Examples of Irrational Numbers (like √2, π, e)

Proving √2 is Irrational

- Decimals and Real Numbers

Finite and Infinite Decimals

Terminating and Non-Terminating Decimals

Relationship between Decimals and Fractions

- Operations on Real Numbers

Addition and Subtraction

Multiplication and Division

Operations with Decimals

Operations with Irrational Numbers

- Absolute Value and Real Numbers

Definition of Absolute Value

Geometric Representation on the Number Line

Properties of Absolute Value

- The Concept of Infinity

Understanding Infinite Sets

Limits and Real Numbers

Approaching Infinity on the Number Line

- Applications of Real Numbers

In Geometry (Pythagorean Theorem)

In Calculus (Limits, Derivatives, and Integrals)

In Daily Life (Measurements, Finance, etc.)

- Advanced Topics on Real Numbers

Real Numbers in Algebra

Real Numbers and Functions

Real Numbers and Continuity

- Conclusion

Summary of Key Concepts

Importance of Mastering Real Numbers

How Real Numbers Apply to Higher Mathematics

Chapter 1: Introduction to Real Numbers

What Are Numbers?

Numbers are abstract symbols used to represent quantities. Throughout history, different types of numbers have been developed to address various mathematical problems.

Introduction to Real Numbers

Real numbers are all the numbers that can be found on the number line. This includes rational numbers (such as 5, -3, and 0.75) and irrational numbers (such as √2 and π). Together, they form the building blocks of modern mathematics.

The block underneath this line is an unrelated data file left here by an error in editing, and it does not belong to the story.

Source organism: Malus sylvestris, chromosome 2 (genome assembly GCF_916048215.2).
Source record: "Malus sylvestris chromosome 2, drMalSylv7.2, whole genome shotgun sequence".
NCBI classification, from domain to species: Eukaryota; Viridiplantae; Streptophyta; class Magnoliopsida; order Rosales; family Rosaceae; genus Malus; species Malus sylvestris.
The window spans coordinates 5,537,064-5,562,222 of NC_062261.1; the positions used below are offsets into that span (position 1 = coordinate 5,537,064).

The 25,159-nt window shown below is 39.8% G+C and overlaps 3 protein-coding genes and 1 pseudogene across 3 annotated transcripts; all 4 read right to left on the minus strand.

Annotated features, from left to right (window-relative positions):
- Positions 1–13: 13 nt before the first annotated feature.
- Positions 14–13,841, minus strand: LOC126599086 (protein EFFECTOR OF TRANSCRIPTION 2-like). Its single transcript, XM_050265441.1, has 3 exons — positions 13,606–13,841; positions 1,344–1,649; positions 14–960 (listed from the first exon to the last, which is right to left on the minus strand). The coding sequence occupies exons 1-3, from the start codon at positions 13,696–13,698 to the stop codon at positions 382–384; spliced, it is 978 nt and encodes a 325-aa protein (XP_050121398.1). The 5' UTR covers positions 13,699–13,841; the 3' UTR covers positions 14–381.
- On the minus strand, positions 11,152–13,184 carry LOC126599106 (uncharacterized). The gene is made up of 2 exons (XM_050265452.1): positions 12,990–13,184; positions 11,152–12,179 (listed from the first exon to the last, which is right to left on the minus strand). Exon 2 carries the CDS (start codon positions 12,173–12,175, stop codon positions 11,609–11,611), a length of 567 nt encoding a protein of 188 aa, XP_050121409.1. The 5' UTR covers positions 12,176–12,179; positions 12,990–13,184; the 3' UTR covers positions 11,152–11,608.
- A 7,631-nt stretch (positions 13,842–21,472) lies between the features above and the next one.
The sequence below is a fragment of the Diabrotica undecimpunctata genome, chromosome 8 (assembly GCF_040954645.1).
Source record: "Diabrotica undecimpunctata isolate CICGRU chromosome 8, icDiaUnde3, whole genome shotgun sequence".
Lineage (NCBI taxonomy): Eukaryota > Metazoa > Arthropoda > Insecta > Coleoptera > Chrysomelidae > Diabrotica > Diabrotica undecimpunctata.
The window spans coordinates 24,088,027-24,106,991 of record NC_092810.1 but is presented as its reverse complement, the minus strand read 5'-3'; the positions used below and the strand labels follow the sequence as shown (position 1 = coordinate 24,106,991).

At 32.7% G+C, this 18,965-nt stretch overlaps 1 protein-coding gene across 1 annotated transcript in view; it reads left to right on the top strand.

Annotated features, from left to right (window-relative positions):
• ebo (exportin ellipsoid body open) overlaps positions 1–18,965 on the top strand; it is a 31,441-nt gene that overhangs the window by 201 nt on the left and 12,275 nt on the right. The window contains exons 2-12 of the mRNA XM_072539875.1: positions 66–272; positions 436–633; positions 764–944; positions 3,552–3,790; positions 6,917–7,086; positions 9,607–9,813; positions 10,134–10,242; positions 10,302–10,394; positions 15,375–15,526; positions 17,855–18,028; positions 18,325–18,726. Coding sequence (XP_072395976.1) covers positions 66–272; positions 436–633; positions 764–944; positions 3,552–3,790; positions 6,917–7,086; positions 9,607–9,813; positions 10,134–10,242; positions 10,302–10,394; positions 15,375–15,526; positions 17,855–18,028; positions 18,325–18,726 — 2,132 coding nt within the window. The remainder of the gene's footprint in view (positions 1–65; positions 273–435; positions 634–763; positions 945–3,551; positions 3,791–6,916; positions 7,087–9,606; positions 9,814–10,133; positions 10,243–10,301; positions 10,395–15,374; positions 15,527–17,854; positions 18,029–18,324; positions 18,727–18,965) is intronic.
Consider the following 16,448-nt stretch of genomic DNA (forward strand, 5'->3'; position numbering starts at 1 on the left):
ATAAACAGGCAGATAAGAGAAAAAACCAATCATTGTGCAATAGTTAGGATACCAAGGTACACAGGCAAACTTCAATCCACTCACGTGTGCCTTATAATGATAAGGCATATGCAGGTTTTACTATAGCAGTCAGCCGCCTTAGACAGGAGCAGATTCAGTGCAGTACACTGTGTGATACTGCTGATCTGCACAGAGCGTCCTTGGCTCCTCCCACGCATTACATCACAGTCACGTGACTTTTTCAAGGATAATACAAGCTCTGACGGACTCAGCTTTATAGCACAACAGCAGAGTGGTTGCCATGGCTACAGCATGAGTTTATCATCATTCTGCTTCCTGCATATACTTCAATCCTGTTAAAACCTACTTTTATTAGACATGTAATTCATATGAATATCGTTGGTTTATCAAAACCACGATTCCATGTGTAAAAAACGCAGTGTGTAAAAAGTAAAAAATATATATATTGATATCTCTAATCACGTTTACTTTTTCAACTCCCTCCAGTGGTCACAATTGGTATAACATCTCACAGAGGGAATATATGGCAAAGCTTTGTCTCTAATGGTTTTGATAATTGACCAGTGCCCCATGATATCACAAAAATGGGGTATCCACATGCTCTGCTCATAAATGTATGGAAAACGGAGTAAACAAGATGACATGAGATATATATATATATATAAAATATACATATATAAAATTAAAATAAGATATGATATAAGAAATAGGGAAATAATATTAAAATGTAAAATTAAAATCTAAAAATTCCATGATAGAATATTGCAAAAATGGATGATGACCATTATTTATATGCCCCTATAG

Real numbers are used to measure continuous quantities like distance, time, and weight. They are integral to the concepts of calculus, physics, engineering, and many other fields.

Why Are Real Numbers Important?

Real numbers play a critical role in mathematics. They allow us to describe the size of objects, calculate areas and volumes, and express very large or very small values. Without real numbers, much of modern science and technology would not exist.

Chapter 2: Classification of Numbers

Natural Numbers

The set of natural numbers consists of counting numbers, such as 1, 2, 3, and so on. These are the simplest type of numbers and do not include zero.

Whole Numbers

Whole numbers are like natural numbers but also include zero. Thus, the set is {0, 1, 2, 3,…}.

Integers

Integers expand on whole numbers by including negative numbers. The set of integers is {…, -3, -2, -1, 0, 1, 2, 3,…}.

Rational Numbers

Rational numbers are numbers that can be expressed as a fraction of two integers (a/b), where b ≠ 0. Examples of rational numbers include 1/2, -4, and 0.75.

Irrational Numbers

Irrational numbers cannot be expressed as a fraction of two integers. Examples include √2, π, and e. These numbers have non-repeating, non-terminating decimal expansions.

Chapter 3: Properties of Real Numbers

Closure Property

The set of real numbers is closed under addition, subtraction, multiplication, and division (except division by zero). This means that the result of any of these operations on two real numbers will always yield another real number.

Commutative Property

For any two real numbers a and b:

Addition: a + b = b + a

Multiplication: a × b = b × a

Associative Property

For any three real numbers a, b, and c:

Addition: (a + b) + c = a + (b + c)

Multiplication: (a × b) × c = a × (b × c)

Distributive Property

The distributive property connects addition and multiplication:

a × (b + c) = (a × b) + (a × c)